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Last updated on March 17, 2020

The ketogenic diet is a high-fat, low-carb eating plan designed to help your body reach a state of ketosis, in which it burns fat as opposed to sugar. While there are ways to customize it, the classic keto diet calls for a lot of protein from animal products like beef, salmon, and eggs. Considering meat's high environmental impact1, you might be wondering if you can try the diet while remaining true to your sustainable values. Here's what the research says on whether the keto diet is actually bad for the planet:

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Keto vs. your average non-vegan diet.

Unless your alternative is going vegan, adopting a keto diet really isn't any more harmful than being on any other omnivorous diet. In fact, it might even be a bit better depending on what you were eating before.

The objective of a ketogenic diet is to help the body use fuel more efficiently. Think about it this way: When your car gets better gas mileage, it winds up using less gas. The same can be true for us: On the keto diet, we get more mileage out of the food we consume, and therefore we end up eating less. One 2015 meta-analysis found that the keto diet suppresses appetite2, causing us to consume fewer unnecessary calories.

How can you make sure your keto diet is eco-friendly?

For those of us who aren't ready to take on a vegan keto diet just yet, here are a few ways to further lesson the environmental impact of the diet:

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1. Choose the right dairy.

Step one: Buy dairy products from environmentally friendly farms that are committed to some basic principles of sustainability. This means making sure your milk and cheese are antibiotic-free (growth hormone called rbST is often given to cows in the United States, even though it's been banned in other countries), and USDA certified organic. If they're from a local farm, even better!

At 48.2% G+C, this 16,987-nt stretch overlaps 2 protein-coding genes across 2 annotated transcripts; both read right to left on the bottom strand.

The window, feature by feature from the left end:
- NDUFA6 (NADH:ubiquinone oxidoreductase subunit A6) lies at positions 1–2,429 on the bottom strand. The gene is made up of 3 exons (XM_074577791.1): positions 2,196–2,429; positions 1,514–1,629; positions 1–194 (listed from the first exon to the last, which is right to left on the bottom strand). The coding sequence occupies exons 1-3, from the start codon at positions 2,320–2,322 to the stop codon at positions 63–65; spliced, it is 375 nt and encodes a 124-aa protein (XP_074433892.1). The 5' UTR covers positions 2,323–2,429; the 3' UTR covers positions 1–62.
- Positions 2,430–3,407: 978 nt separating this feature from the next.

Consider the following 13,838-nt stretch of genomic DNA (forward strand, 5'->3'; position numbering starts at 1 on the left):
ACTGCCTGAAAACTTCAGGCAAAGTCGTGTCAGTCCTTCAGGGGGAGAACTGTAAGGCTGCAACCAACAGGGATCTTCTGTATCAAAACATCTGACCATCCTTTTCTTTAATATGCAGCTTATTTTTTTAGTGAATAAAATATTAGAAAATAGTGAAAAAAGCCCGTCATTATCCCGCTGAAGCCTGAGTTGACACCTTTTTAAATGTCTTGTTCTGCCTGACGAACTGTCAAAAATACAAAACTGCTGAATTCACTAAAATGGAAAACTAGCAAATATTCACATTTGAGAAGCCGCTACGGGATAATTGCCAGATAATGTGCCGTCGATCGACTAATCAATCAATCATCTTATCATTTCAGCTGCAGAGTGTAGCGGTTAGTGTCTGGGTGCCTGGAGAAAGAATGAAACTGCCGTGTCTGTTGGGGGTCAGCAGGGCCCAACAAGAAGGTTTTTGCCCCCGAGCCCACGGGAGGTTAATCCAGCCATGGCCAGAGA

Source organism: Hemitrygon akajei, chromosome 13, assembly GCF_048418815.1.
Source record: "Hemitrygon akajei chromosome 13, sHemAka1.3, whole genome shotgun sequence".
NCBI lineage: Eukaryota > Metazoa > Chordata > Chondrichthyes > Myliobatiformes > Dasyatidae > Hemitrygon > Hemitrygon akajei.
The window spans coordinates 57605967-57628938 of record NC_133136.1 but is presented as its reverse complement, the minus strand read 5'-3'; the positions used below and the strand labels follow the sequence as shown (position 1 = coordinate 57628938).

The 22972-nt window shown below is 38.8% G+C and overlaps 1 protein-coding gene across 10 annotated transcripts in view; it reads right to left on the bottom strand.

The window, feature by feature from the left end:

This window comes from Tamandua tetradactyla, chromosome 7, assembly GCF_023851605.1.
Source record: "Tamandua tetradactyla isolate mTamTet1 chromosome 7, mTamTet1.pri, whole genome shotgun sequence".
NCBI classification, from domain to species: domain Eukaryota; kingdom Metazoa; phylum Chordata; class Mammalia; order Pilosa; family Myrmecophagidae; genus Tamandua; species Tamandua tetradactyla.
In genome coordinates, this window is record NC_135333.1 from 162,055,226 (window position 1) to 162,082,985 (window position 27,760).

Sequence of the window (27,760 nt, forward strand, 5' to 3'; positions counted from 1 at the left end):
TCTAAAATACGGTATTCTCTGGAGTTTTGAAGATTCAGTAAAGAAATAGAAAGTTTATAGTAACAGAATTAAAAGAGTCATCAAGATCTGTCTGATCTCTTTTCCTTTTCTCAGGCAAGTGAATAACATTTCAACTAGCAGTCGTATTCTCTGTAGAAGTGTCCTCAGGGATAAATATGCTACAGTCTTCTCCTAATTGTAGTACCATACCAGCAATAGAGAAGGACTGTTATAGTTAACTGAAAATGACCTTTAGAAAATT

2. Limit your red meat.

You don’t have to cut red meat entirely out of your keto diet, but limiting it will certainly help the environment. Think of it as a special treat and opt for grass-fed, regeneratively grown meat when you can.

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3. Choose local.

Whether you're talking about beef, cheese, fruit, nuts, or milk, the less your food has to travel to get to you, the better it is for the environment. It's that simple. If your food had to take a 15-hour flight to reach your dinner table, then it’s using up a lot of precious fossil fuels. Shop at local farmers markets whenever possible.

Moral of the story: No matter what kind of diet you choose, there will always be a way to minimize its impact on the environment.

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Sabina King
Sabina King

Sabina King is an entrepreneur and global nomad. She runs her businesses Hempure and TaZa wherever she is, and splits her time between Canada and Bali with her husband and two children. King is committed to living life to the fullest by balancing work and play, eating well, conditioning body and mind, embracing the world as a classroom, raising awesomely curious children, and taking care of the planet. In addition to TaZa and Hempure, she has also started the Skip the Plastic Straws Movement, a global effort to end the use of disposable drinking straws.